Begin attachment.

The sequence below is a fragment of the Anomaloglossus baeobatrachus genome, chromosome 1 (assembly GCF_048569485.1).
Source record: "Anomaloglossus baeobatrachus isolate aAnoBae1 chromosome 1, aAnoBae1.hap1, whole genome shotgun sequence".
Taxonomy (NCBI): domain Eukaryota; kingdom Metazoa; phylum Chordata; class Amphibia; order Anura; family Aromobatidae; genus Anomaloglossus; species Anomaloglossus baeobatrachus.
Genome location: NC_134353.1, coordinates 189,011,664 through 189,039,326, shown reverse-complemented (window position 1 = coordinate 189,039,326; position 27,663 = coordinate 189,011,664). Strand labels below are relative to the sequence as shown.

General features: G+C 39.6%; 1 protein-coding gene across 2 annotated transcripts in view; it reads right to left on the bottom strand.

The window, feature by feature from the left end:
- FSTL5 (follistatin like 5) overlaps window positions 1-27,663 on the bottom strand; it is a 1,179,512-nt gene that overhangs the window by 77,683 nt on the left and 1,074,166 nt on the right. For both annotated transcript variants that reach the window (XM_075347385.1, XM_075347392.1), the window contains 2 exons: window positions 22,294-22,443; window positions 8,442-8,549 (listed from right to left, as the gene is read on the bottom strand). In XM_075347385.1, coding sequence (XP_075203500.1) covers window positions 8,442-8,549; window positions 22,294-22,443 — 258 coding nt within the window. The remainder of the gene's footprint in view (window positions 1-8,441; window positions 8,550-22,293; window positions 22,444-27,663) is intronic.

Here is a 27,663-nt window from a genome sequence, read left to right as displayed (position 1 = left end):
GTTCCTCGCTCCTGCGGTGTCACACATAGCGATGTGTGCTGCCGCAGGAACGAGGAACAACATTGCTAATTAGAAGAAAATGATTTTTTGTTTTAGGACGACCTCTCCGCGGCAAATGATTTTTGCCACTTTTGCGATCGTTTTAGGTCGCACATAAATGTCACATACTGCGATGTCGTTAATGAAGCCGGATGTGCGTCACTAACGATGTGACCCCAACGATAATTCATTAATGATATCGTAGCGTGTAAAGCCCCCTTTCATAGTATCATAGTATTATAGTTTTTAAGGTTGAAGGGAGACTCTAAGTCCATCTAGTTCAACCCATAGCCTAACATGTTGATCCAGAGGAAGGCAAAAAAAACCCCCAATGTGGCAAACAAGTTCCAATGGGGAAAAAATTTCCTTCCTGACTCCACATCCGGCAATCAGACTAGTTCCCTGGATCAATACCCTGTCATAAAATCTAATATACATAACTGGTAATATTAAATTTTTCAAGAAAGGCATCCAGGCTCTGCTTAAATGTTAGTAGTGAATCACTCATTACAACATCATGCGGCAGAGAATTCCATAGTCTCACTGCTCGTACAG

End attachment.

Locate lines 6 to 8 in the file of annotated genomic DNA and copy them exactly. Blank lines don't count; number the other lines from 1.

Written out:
The window, feature by feature from the left end:
- FSTL5 (follistatin like 5) overlaps window positions 1-27,663 on the bottom strand; it is a 1,179,512-nt gene that overhangs the window by 77,683 nt on the left and 1,074,166 nt on the right. For both annotated transcript variants that reach the window (XM_075347385.1, XM_075347392.1), the window contains 2 exons: window positions 22,294-22,443; window positions 8,442-8,549 (listed from right to left, as the gene is read on the bottom strand). In XM_075347385.1, coding sequence (XP_075203500.1) covers window positions 8,442-8,549; window positions 22,294-22,443 — 258 coding nt within the window. The remainder of the gene's footprint in view (window positions 1-8,441; window positions 8,550-22,293; window positions 22,444-27,663) is intronic.

Here is a 27,663-nt window from a genome sequence, read left to right as displayed (position 1 = left end):